Orphée aux Enfers, Jacques Offenbach

Title Orphée aux Enfers
English Title Orpheus in the Underworld
Composer Jacques Offenbach
Librettists Hector Crémieux and Ludovic Halévy
Language French, Dutch translation available
Genre Opéra-bouffe, comic opera (four acts)
First performance 21 October, 1858, Théâtre des Bouffes-Parisiens, Paris
Time of action Greek antiquity
Place of action
  1. On earth (landscape near Thebes)
  2. In heaven (on Mount Olympus)
  3. A room in the underworld
  4. A hall in the underworld
Main parts
  • Public opinion, contralto or mezzo-soprano
  • Eurydice, soprano
  • Orpheus, tenor
  • Aristaeus, alias Pluto, tenor
  • Jupiter, baritone
  • Diana, soprano
  • Cupid, soprano
  • John Styx, baritone or tenor
Prominence of chorus Large
Orchestra 2 flutes, 2 oboes, 2 clarinets, 2 bassoons, 2 horns, 2 trumpets, 3 trombones, timpani/percussion, strings
Special demands

Eurydice should preferably be a coloratura-soprano. Pluto (tenor) has a song with falsetto notes but these are optional. In the finale of act two a brass-band may come marching in, but this too is optional. Cuts are unavoidable, as the opera is rather long.

Full score and orchestral parts Available
Level Not difficult
Length 4 acts, at least 2½ hours in all (but see also Special demands, above).

Orphée aux Enfers (1858) is the first full-length operetta ever written. The chorus has lots to do. The work contains many wellknown numbers, e.g. a duet for soprano and violin, the buzzing-duet of Eurydice and Jupiter (the latter disguised as a fly), Eurydice’s dying song, and of course the ever popular cancan. In fact, the opera is a parody of opera seria; music from Gluck’s Orphée is literally quoted.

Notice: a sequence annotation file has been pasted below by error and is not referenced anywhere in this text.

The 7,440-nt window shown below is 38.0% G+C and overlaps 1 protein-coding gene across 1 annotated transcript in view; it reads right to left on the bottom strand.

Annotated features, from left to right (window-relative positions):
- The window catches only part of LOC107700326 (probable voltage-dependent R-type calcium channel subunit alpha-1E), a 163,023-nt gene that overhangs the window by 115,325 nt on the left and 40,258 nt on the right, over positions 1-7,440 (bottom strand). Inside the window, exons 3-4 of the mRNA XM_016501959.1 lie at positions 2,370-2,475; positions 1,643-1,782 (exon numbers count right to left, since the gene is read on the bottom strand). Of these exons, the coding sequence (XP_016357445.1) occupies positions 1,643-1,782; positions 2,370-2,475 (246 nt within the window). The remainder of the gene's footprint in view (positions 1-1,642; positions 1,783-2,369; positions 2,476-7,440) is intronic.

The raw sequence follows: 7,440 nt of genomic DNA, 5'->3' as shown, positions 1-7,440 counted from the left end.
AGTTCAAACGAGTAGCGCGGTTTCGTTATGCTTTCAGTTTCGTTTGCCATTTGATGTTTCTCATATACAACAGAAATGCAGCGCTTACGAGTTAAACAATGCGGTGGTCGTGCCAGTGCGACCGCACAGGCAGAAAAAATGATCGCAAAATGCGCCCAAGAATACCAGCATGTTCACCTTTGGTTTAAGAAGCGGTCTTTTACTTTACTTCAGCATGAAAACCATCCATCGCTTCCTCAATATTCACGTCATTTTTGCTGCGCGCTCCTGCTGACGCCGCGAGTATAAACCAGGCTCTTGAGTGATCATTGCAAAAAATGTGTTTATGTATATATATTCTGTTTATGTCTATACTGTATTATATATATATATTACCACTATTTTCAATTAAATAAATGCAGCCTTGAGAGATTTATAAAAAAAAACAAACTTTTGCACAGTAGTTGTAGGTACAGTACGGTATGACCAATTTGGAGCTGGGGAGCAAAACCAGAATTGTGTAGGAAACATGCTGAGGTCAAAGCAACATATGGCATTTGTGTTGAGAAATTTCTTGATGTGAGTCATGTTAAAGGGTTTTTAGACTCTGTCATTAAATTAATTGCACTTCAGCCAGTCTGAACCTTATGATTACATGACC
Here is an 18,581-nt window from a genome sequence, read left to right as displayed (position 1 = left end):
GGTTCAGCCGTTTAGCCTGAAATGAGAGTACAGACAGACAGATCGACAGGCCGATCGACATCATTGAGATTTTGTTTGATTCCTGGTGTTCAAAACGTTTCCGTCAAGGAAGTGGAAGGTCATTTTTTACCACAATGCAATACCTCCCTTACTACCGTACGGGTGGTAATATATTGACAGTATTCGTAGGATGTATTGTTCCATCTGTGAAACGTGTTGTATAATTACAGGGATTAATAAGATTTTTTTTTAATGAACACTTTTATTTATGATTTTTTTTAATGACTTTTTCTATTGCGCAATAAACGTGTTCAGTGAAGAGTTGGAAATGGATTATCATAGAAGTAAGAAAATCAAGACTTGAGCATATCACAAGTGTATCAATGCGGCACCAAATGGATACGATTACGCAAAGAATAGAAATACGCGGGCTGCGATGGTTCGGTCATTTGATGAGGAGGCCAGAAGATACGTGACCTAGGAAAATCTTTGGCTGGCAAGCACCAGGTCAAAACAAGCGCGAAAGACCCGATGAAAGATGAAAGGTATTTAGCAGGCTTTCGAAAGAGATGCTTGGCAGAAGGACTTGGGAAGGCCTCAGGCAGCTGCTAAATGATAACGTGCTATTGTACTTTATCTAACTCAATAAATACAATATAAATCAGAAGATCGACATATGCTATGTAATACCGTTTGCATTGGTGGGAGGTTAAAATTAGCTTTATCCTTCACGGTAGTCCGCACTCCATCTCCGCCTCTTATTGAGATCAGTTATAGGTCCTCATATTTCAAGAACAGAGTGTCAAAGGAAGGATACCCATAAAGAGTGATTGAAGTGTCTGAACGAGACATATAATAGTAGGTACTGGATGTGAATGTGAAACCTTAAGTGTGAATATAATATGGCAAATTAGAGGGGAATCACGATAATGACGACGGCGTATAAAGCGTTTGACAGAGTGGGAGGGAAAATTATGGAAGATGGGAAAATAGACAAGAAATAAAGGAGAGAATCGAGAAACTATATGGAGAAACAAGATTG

The plot is based on the myth of Orpheus being permitted to retrieve his deceased wife Eurydice from Hades on condition that on the way back he shall not turn round and look at her; in the myth Orpheus’ love proves too strong: he does turn round and loses her forever. In Jacques Offenbach’s version Orpheus and Eurydice are unhappily married. Orpheus is overjoyed when he finds out that Pluto has carried off his wife to the underworld. However, under pressure of Public Opinion, represented as an allegoric figure, he decides to implore the gods to restore her to him. The gods on Mount Olympus are bored stiff with everlasting bliss and beg Jupiter to take them on an outing to the underworld. Jupiter agrees to do so, thus suppressing a rebellion against his reign. In Hades the gods have a wonderful time, quaffing wine instead of nectar and dancing the cancan (a wild dance, popular in Offenbach’s time). In the mean time, Jupiter (disguised as a fly) tries to seduce Eurydice. In the end, Eurydice is turned into a bacchante and presented to the god of wine, more or less to everybody’s satisfaction.

Costumes Costumes should look Greek, but there is ample room for fantasy in head-gear, wigs, accessories, props etc.

The work is full of deliberate anachronisms and allusions to topics of Offenbach’s days. Topical jokes in connection with the present day have become common practice in modern performances.

Pictures Odeon Alkmaar 2010 - fragment 1st act Odeon Alkmaar 2010 - 2nd act, on mount Olymp Odeon Alkmaar 2010 - 3rd act: in the Underworld
Link Wikipedia

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